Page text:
Elizabeth Sanders Delwiche Engelhardt. A Mess of Greens: Southern Gender and Southern Food. Athens: University of Georgia Press, 2011. xi + 265 pp. $59.95 (cloth), ISBN 978-0-8203-3471-4; $24.95 (paper), ISBN 978-0-8203-4037-1.
Reviewed by Emily Westkaemper (James Madison University)
Published on H-SAWH (March, 2013)
Commissioned by Antoinette G. van Zelm (TN Civil War Nat. Heritage Area Center for Historic Preservation)
In their kitchens, late nineteenth- and early twentieth-century southern women made much more than meals. Elizabeth S. D. Engelhardt’s A Mess of Greens analyzes the power of southern foodways in shaping gender ideals and women’s experiences. The book spans the 1870s through the 1930s in five chapters, each focusing on one historically situated practice of food preparation and consumption. Engelhardt argues that women, including both native southerners and migrants to the region, responded strategically to gender norms in their personal culinary decisions, their activist efforts to reshape food production and consumption, and their entrepreneurial endeavors. As the site where diverse women and their equally diverse motives converged, foodways provided a unique space for collaboration that could bridge races, generations, and social backgrounds.
Building on booming food studies scholarship and on interdisciplinary examinations of gender in southern culture, Engelhardt's combined focus on women and southern foodways breaks important ground. Evidence culled from literature, newspapers, correspondence, archival collections, government records, scrapbooks, civic groups’ cookbooks, and locally published market bulletins illustrates the complex construction of southern foods’ gendered meanings. Deftly placing her examples in context with multiple historiographies and interdisciplinary methodologies, Engelhardt successfully demonstrates that food played a central role in defining southern identity. Her case studies persuasively show that a full scholarly understanding of such diverse topics as women’s Progressive activism, black and white women’s club movements in the Jim Crow South, the cultural “New Woman” archetype, the ascendance of brand marketing and chain retailing, and the significance of the South in national culture requires close analysis of southern gender and southern food.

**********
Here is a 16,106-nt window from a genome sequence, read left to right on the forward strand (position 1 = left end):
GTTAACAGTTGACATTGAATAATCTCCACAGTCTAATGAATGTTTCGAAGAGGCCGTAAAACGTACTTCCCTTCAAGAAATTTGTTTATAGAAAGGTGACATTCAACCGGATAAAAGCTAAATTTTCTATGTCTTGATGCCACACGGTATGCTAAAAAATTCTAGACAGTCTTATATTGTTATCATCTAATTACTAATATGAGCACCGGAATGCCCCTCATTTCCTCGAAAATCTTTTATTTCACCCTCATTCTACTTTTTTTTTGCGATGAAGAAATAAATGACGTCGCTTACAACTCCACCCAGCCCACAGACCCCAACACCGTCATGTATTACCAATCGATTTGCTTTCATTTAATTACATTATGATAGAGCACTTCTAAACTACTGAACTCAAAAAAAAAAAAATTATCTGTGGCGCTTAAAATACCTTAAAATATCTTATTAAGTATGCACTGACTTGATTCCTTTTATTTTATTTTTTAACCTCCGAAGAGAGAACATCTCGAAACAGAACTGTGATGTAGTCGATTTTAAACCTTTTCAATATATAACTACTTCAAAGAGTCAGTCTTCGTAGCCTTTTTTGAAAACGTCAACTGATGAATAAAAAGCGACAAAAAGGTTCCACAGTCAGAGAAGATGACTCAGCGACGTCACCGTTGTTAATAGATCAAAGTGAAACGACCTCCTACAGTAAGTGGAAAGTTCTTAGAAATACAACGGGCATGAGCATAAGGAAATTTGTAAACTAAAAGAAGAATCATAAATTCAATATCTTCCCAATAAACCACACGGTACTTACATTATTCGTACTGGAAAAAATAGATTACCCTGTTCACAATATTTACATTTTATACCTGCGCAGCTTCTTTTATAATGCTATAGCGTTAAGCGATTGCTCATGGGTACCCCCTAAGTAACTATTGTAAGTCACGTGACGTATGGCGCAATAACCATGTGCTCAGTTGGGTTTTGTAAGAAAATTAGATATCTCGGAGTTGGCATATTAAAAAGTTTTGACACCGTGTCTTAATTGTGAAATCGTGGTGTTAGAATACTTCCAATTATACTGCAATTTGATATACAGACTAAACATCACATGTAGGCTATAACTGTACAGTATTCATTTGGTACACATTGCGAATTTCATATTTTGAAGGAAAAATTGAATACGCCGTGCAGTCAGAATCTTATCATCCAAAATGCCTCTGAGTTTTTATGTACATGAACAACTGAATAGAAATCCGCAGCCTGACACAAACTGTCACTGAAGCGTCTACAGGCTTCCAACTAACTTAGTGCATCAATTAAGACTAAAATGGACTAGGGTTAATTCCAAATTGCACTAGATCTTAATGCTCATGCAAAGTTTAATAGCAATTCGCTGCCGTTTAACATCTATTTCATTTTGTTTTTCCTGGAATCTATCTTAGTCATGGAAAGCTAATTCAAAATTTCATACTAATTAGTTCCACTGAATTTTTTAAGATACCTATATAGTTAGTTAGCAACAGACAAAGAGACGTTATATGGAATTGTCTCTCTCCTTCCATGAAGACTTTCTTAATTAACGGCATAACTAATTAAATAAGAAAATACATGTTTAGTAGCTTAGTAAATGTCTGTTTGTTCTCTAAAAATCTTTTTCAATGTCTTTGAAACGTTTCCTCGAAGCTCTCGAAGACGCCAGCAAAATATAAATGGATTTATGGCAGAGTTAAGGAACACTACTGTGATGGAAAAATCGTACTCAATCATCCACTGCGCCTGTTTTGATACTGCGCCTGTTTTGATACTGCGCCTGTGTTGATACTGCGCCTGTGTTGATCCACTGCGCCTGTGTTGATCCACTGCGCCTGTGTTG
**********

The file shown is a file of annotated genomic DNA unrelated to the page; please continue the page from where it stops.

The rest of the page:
In describing her project, Engelhardt cites the concept of “lenticular logic,” the distorted thinking that Tara McPherson’s Reconstructing Dixie: Race, Gender, and Nostalgia in the Imagined South (2003) identified in twentieth-century media depictions of the South. According to McPherson, mainstream culture’s lenticular approach presented whiteness and blackness in isolation from one another rather than acknowledging the process through which these identities were mutually constructed. Engelhardt’s case studies challenge such simplifications by demonstrating that southern foods’ meanings stemmed from the complex interrelationships of race, class, and gender. In selecting her examples, Engelhardt guards against a lenticular logic in contemporary popular and scholarly thought by which “some foods are lifted and celebrated while other equally common ones stay in the background waiting for their day” (p. 7). Advocating the centrality of such unexpected topics as moonshine, southern girls’ tomato canning, and malnutrition to understanding southern cuisine, A Mess of Greens raises provocative questions for future scholarship on southern foodways.